"The Nice Guys" could have easily been called "The Fun Guys," a light-hearted throwback from co-writer and director Shane Black (who penned the "Lethal Weapon" movies).
This is a film where Black takes his buddy cop comedy formula and sets it right in the middle of the detective films from the 1970s era, with leads Russell Crowe and Ryan Gosling making for a pretty entertaining duo.
Crowe plays Jackson Healy a hired enforcer who crosses paths with a down on his luck private eye and single father named Holland March (Gosling), forced to work together to find a missing girl in 1977 Los Angeles.
Their investigation leads them into a larger conspiracy involving the seemingly unrelated death of a porn star and perhaps even government corruption.
The film's style had the same feel as "Chinatown," although the banter and tone is a lot lighter.
This is the quintessential Black film, with his trademark fingerprints all over the film - including his rapid fire dialogue, even as bullets fly and the body count rises.
Crowe and Gosling have really good chemistry, with both showing a comedic side that they haven't got to show in too many of their previous projects. Newcomer Angourie Rice nearly steals the film from the two leads, as March's 13-year-old daughter. It's a role that could have easily worn out its welcome, but Rice makes the character smart and endearing and quite charming.
The mystery part of the script (which Black co-wrote with Anthony Bagarozzi) isn't too hard to see coming way before the two leads figure it out, but this is less about substance and more about style. It revels in its setting, both time and place, giving off a cool and easy vibe that fits the material perfectly.
"The Nice Guys" knows what it is, and doesn't try to go outside its comfort zone, resulting in a pleasant bit of popcorn light noir.
Also opening this week
Another comedy that doesn't quite hit the mark like "The Nice Guys" is "Neighbors 2: Sorority Rising" (C) - the follow-up to the 2014 hit that feels like more like reheated leftovers than a film that expands on the success of the original.
"Neighbors 2" finds Mac (Seth Rogen) and Kelly (Rose Byrne) about to sell their home and move to the suburbs with their family, which is about to grow with Kelly expecting a second daughter.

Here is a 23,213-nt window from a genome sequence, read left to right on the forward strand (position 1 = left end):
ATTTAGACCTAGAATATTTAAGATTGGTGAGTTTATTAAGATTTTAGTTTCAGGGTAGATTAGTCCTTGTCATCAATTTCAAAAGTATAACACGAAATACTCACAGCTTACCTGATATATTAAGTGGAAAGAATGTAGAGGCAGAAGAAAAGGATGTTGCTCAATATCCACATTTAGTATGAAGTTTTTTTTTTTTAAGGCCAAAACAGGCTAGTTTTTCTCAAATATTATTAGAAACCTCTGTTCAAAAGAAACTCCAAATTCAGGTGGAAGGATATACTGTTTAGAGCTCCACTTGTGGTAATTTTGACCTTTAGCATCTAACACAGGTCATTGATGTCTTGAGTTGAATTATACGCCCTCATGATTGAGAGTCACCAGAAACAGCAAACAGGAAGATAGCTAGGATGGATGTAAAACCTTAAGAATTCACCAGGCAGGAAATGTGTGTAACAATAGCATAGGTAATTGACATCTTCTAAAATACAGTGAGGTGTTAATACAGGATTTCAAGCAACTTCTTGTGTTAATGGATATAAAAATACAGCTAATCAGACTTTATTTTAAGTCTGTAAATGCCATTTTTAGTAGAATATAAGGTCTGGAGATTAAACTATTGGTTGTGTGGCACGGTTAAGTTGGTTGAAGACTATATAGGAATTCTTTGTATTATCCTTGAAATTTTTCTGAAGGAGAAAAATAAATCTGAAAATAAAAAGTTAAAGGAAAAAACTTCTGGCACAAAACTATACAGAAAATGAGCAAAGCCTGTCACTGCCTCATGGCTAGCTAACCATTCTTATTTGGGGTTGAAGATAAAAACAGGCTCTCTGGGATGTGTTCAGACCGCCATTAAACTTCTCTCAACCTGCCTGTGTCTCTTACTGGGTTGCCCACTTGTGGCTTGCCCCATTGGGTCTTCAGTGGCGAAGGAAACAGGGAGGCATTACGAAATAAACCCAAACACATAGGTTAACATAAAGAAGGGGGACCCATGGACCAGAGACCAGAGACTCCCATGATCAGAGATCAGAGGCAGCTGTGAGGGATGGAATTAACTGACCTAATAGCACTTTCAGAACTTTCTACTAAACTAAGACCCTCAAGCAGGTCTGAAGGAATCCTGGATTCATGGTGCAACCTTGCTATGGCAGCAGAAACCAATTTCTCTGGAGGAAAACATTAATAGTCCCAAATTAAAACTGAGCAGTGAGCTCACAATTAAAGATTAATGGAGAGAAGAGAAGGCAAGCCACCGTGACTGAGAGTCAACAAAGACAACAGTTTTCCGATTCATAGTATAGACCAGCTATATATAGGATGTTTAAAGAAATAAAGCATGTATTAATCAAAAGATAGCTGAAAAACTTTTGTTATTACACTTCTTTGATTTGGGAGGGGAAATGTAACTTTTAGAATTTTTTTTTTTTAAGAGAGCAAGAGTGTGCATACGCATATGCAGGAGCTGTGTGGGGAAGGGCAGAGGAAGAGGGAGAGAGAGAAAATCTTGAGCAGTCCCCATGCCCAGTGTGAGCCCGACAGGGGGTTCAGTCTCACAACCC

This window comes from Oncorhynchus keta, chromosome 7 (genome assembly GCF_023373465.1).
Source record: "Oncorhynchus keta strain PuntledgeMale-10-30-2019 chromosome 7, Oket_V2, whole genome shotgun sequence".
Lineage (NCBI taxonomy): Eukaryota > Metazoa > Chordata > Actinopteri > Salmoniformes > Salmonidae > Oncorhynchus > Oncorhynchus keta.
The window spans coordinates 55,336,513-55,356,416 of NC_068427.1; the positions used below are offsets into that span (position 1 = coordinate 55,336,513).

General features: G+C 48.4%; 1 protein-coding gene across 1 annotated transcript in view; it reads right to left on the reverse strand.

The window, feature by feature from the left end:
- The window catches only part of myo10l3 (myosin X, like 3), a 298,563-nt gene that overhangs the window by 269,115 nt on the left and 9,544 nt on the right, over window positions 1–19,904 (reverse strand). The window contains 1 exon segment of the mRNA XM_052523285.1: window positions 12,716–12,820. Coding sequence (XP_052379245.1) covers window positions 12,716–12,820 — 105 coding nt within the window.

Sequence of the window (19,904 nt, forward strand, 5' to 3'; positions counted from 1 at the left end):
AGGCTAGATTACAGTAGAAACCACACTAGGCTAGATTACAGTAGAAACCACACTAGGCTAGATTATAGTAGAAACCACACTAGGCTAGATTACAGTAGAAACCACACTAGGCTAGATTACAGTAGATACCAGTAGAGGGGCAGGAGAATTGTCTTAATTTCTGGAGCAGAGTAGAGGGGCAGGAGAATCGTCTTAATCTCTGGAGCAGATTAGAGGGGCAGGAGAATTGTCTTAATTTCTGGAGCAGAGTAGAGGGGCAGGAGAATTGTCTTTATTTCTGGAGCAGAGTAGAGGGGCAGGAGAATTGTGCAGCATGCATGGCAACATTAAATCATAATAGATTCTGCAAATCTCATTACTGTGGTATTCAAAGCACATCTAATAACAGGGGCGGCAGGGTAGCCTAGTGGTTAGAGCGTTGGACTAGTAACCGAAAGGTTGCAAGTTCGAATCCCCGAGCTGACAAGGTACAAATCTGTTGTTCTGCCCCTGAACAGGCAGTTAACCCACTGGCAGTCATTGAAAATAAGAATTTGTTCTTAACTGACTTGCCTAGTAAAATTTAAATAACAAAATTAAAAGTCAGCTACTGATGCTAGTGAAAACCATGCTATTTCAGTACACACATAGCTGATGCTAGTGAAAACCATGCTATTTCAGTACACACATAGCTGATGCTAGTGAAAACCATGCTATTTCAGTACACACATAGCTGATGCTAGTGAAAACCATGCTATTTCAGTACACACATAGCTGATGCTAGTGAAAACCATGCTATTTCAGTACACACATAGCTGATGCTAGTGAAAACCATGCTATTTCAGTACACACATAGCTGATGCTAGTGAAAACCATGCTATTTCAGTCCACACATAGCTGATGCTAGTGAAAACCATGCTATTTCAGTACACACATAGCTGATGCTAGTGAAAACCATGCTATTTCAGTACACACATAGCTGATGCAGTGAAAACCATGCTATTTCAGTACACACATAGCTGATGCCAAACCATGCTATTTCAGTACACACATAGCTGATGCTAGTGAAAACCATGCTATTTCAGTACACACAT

Just when it looks like they are about to sell the house, the sale hits a snag when three girls (including Chloe Grace Moretz) move in next door with the intent of forming their own sorority.
At first they get an assist from former frat leader Teddy (Zac Efron), still trying to find his way after college. But when the girls turn on Teddy, he forms an alliance with Mac and Kelly to try and help the couple stop the sorority before it becomes too big of a problem.
I was a fan of the original film, a movie that I find myself stopping and watching any time it is on cable, so I had mild expectations going into this sequel.
Unfortunately, those expectations are tempered pretty quick. This film is much more uneven in the laughs department.
Efron's doofus Teddy still generates some laughs with scenes that focus on Teddy's dismay over his other fraternity brothers moving on from their party days to become responsible adults some of the best moments in this sequel.
The big problem is the girls just aren't as interesting as the guys, despite an attempt to use comedy to poke fun at sexism and female perceptions on a college campus.
With so much focus on the sorority, it takes away from one of the original films biggest strengths - the comedic chops of Byrne. She showed she could be just as filthy and foul-mouthed as the boys in the first film, but is pretty much an afterthought here.
Like Teddy, "Neighbors 2" tries hard to live off its past success, but ultimately fails.
"Neighbors 2" is rated R for crude sexual content including brief graphic nudity, language throughout, drug use and teen partying and is now playing at the Regal Greenwood Mall Stadium 10 and Highland Cinemas in Glasgow.